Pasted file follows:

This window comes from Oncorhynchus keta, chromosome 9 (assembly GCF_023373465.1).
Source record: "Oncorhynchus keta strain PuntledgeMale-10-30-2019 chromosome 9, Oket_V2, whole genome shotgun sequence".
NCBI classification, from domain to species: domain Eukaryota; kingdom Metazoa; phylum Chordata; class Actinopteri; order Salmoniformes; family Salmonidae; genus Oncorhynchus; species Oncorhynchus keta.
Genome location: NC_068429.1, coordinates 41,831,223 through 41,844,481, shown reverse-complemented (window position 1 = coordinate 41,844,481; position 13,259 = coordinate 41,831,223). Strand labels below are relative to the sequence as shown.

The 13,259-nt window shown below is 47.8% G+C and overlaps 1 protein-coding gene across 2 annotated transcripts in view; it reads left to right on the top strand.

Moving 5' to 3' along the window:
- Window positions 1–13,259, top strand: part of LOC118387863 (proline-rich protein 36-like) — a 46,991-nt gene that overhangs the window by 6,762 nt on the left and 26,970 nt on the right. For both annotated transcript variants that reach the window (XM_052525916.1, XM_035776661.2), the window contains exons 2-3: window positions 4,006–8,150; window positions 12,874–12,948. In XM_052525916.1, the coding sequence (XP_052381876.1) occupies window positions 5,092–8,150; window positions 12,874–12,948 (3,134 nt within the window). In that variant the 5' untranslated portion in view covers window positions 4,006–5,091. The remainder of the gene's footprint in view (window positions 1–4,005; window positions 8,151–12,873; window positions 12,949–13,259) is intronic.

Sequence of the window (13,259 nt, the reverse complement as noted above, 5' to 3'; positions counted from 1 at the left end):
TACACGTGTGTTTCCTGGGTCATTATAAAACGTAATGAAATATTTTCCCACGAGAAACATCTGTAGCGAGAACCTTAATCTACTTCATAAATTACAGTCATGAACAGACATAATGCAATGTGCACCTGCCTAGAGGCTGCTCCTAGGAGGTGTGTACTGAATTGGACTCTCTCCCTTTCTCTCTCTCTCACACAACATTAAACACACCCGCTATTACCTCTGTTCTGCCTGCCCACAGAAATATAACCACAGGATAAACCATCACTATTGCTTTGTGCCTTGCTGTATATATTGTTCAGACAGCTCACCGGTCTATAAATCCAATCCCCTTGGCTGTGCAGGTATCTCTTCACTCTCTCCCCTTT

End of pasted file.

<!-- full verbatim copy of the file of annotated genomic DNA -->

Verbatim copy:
This window comes from Oncorhynchus keta, chromosome 9 (assembly GCF_023373465.1).
Source record: "Oncorhynchus keta strain PuntledgeMale-10-30-2019 chromosome 9, Oket_V2, whole genome shotgun sequence".
NCBI classification, from domain to species: domain Eukaryota; kingdom Metazoa; phylum Chordata; class Actinopteri; order Salmoniformes; family Salmonidae; genus Oncorhynchus; species Oncorhynchus keta.
Genome location: NC_068429.1, coordinates 41,831,223 through 41,844,481, shown reverse-complemented (window position 1 = coordinate 41,844,481; position 13,259 = coordinate 41,831,223). Strand labels below are relative to the sequence as shown.

The 13,259-nt window shown below is 47.8% G+C and overlaps 1 protein-coding gene across 2 annotated transcripts in view; it reads left to right on the top strand.

Moving 5' to 3' along the window:
- Window positions 1–13,259, top strand: part of LOC118387863 (proline-rich protein 36-like) — a 46,991-nt gene that overhangs the window by 6,762 nt on the left and 26,970 nt on the right. For both annotated transcript variants that reach the window (XM_052525916.1, XM_035776661.2), the window contains exons 2-3: window positions 4,006–8,150; window positions 12,874–12,948. In XM_052525916.1, the coding sequence (XP_052381876.1) occupies window positions 5,092–8,150; window positions 12,874–12,948 (3,134 nt within the window). In that variant the 5' untranslated portion in view covers window positions 4,006–5,091. The remainder of the gene's footprint in view (window positions 1–4,005; window positions 8,151–12,873; window positions 12,949–13,259) is intronic.

Sequence of the window (13,259 nt, the reverse complement as noted above, 5' to 3'; positions counted from 1 at the left end):
TACACGTGTGTTTCCTGGGTCATTATAAAACGTAATGAAATATTTTCCCACGAGAAACATCTGTAGCGAGAACCTTAATCTACTTCATAAATTACAGTCATGAACAGACATAATGCAATGTGCACCTGCCTAGAGGCTGCTCCTAGGAGGTGTGTACTGAATTGGACTCTCTCCCTTTCTCTCTCTCTCACACAACATTAAACACACCCGCTATTACCTCTGTTCTGCCTGCCCACAGAAATATAACCACAGGATAAACCATCACTATTGCTTTGTGCCTTGCTGTATATATTGTTCAGACAGCTCACCGGTCTATAAATCCAATCCCCTTGGCTGTGCAGGTATCTCTTCACTCTCTCCCCTTT